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Fair and Open Competition: Competent Staff Required

In April 2014, Jeff Neal, a former Chief Human Capital Officer for the Department of Homeland Security, posted an item to his blog1 titled “Fixing the Federal Hiring Process: Deus ex Machina.” If effective hiring and the role of technology and people in hiring are of concern to you, that item is worth reading. You may also want to watch for our upcoming report on fair and open competition and check out some previous MSPB reports on various aspects of Federal hiring.

Mr. Neal notes—and we agree—that it is a serious mistake to rely solely on technology to screen applicants for complex and demanding jobs (in Federal Government, the rule rather than the exception). Although technology can certainly assist in identifying potential job candidates, effective hiring continues to require that well qualified people make good decisions about the hiring approach and conduct appropriate applicant screening.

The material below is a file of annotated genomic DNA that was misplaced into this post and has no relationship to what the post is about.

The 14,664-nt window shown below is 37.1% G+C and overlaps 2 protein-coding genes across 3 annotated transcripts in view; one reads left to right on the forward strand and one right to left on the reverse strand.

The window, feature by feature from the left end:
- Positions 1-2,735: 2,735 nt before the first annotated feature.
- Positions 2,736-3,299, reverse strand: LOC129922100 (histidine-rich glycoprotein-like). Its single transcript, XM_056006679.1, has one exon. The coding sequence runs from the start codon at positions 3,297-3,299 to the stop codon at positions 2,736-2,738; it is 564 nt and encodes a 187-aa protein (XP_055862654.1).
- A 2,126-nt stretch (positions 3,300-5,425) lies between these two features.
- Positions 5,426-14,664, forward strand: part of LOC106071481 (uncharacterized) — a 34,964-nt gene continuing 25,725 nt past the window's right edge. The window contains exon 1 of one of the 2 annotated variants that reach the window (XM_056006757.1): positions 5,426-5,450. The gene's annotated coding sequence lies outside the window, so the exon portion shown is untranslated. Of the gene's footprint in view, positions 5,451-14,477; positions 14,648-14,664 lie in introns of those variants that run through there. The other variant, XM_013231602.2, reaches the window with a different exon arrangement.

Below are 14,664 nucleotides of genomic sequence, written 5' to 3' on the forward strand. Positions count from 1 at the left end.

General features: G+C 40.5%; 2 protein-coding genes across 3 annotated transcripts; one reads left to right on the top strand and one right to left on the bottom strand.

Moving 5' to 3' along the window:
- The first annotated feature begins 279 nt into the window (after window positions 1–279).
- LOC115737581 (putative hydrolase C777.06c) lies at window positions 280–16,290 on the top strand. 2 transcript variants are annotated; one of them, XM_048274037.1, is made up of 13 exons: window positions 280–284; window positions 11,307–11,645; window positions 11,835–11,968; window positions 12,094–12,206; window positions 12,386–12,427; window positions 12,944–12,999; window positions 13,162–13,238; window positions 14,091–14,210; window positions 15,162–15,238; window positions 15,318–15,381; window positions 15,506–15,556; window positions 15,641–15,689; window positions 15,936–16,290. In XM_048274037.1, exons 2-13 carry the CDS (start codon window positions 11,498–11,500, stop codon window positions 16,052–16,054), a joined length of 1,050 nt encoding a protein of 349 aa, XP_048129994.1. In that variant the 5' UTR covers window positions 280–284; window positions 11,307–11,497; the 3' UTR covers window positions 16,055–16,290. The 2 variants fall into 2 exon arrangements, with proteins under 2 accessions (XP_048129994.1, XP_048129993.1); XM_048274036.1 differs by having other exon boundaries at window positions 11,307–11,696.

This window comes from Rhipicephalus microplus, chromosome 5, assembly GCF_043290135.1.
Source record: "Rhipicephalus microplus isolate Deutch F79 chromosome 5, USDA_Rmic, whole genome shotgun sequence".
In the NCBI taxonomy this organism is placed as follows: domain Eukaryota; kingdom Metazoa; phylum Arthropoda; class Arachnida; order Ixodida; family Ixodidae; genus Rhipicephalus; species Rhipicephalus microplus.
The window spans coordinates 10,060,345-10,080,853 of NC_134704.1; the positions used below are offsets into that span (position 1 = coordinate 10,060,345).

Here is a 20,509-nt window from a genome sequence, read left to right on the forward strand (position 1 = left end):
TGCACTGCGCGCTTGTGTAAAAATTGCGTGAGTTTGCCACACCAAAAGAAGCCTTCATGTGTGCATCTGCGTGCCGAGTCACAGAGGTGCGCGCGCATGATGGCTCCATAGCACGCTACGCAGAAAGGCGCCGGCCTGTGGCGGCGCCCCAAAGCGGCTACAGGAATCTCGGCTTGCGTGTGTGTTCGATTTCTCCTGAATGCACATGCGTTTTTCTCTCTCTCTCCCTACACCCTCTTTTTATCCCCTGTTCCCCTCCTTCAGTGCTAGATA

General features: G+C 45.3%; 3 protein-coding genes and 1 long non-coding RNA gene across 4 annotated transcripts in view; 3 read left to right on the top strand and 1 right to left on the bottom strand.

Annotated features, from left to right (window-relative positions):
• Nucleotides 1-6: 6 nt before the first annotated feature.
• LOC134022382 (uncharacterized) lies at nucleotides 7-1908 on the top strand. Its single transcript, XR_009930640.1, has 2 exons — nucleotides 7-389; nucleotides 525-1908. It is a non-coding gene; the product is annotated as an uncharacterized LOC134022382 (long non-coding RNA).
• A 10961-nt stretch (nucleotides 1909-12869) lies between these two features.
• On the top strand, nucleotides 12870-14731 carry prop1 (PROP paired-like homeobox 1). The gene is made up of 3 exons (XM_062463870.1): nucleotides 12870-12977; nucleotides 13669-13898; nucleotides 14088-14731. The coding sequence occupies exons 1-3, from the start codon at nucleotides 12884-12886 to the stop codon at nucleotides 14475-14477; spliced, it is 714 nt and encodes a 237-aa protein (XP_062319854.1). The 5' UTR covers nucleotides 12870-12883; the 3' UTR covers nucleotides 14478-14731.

MSPB encourages a continued role for competent staff in the hiring process, most notably in HR specialist and managerial positions. First, a fair and open competition (one of the merit system principles), is the result of conscious choices made by people. As discussed in “The First Merit Principle: Fair and Open Competition” in our January 2014 Issues of Merit newsletter, those choices include: (1) appointment authority; (2) application period; and (3) assessment methods. Those choices require knowledgeable staff.